2008: February – Source The Age: In the midst of Victoria’s water crisis, a neighbourhood dispute over water supplies and the use of pesticides has turned ugly, with allegations of standover tactics and intimidation. A clash between small landowners and two of Australia’s largest strawberry growers over the use of pesticides along Woori Yallock Creek has grown to embroil six government departments, the Shire of Yarra Ranges and the police.
Water from Woori Yallock Creek drains into the Yarra River, which supplies the Sugarloaf Reservoir and Melbourne’s northern and western suburbs. But residents in this picturesque valley in Melbourne’s east claim their drinking water and local creek are being contaminated with pesticides, dust and earthworks run-off from neighbouring strawberry farms.
They say the dust plumes and pesticide drifts are so bad that they cannot leave their windows open at night. They have started buying drinking water and no longer eat home-grown fruit and vegetables. The residents also claim they have felt intimidated by one of Australia’s leading strawberry marketing and distribution companies for raising their concerns about water and air pollution.
“There are plenty of residents, including smaller strawberry growers around here, who are intimidated by these people and are too scared to talk about it,” said local resident Rob Baines. “There has been a lot of intimidation going on around here, perceived and actual.”
Mr Baines is leading a campaign to change the farming practices of Oz Fresh Pty Ltd and a Perth-based managed investment scheme, Rewards Group. Mr Baines’ property sits alongside the Rewards Group land and is across the creek from Oz Fresh. Tensions increased last week when a confrontation between Mr Baines and his neighbour, Rocco Pignataro, led to complaints to police.
“They have been spraying two to three times a week for eight months using turbo sprays that can send the pesticide drifts up to 10 kilometres away, and this is part of the Melbourne water catchment,” Mr Baines said. The owners of Oz Fresh — the leading strawberry supplier to Coles and Safeway supermarkets — dispute the residents’ claims, citing national food safety awards, regular auditing of farming methods and compliance with laws governing water use in Melbourne’s catchment area.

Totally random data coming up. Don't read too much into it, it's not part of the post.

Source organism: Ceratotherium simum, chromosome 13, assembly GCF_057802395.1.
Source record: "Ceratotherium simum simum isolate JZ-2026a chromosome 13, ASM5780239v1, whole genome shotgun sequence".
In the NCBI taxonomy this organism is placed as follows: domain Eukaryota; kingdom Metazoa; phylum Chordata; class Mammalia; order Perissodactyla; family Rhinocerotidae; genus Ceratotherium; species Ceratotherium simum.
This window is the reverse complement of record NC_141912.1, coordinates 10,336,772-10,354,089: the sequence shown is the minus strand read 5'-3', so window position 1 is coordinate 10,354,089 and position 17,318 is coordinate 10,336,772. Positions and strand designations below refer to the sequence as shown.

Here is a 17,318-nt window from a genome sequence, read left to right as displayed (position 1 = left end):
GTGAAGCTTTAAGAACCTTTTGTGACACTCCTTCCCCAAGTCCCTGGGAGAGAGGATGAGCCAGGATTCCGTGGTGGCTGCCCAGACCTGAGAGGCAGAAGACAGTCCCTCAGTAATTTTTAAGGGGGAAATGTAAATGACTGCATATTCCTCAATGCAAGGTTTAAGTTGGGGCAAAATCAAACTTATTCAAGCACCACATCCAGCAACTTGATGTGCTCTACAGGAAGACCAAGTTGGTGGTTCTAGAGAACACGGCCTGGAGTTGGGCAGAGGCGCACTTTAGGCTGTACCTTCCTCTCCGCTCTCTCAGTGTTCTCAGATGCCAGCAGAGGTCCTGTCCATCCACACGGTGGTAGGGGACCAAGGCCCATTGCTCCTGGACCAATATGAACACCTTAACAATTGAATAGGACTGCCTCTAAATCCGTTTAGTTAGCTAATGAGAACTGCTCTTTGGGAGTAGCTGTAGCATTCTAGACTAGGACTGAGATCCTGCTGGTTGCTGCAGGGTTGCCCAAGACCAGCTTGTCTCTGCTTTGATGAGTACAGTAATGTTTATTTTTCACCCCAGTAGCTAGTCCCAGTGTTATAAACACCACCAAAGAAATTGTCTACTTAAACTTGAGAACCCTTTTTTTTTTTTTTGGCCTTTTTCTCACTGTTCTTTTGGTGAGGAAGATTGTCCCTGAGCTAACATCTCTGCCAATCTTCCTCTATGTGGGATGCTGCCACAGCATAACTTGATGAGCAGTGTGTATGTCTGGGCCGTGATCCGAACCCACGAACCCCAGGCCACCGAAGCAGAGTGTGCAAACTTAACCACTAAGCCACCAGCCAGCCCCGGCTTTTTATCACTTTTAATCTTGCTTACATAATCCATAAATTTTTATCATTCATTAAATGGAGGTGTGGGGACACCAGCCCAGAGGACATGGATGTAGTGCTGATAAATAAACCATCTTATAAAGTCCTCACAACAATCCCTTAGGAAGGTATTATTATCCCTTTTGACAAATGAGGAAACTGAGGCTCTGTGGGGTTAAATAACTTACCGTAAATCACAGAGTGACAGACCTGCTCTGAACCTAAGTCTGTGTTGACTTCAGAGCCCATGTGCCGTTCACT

But the Labor MP for Gembrook and a member of the Environment and Natural Resources Committee, Tammy Lobato, has asked Melbourne Water to conduct tests in Woori Yallock Creek and the EPA to test drinking water tanks for pesticide contamination.
Woori Yallock Creek rises from springs near the base of Mount Donna Buang east of Melbourne and is an important tributary for the Yarra River and the Melbourne water catchment.
Rights to pump from the creek or collect surface run-off in the catchment require a licence from Melbourne Water.
The long-established Oz Fresh farm, recently expanded to cover 97 hectares, has entitlements to pump from the creek and store water for irrigation.
But the Rewards Group, which started to acquire properties in the valley 10 months ago and has contracts and lease arrangements with Oz Fresh, has not been granted a water licence.
Despite this, Rewards’ strawberry and blueberry farm is being promoted to investors as having access to millions of litres of Melbourne’s drinking water from “river diversion licences” and a 200-megalitre storage dam to be constructed within six months.
“What they say on their website is one thing; we do not have an application (for the dam),” said Melbourne Water spokesman Ben Pratt.
“Oz Fresh have a 138-megalitre entitlement that is surface and water allocations (creek pumping), but bans on pumping are current.”
Mr Pratt said Melbourne Water had been working with Oz Fresh and Rewards Group to develop a farm management plan that would include revegetating the banks and public reserves along their shared creek frontage.
He said no new water rights would be approved until Melbourne Water was satisfied the environmental and water management plan had been fulfilled.
“We are closely monitoring the activity of Oz Fresh to ensure they comply,” Mr Pratt said.
But Joe Pignataro, a director of the private, family-run company, said the Woori Yallock property had award-winning farm practices. He denied any suggestion the neighbours were intimidated by his family and said “my door is always open”.
“I have no idea why they would be saying these things,” Mr Pignataro said.
He also denied pesticides were sprayed on his property with booms raised, a practice known to contribute to spray drift. “There is no issue with pesticides,” he said.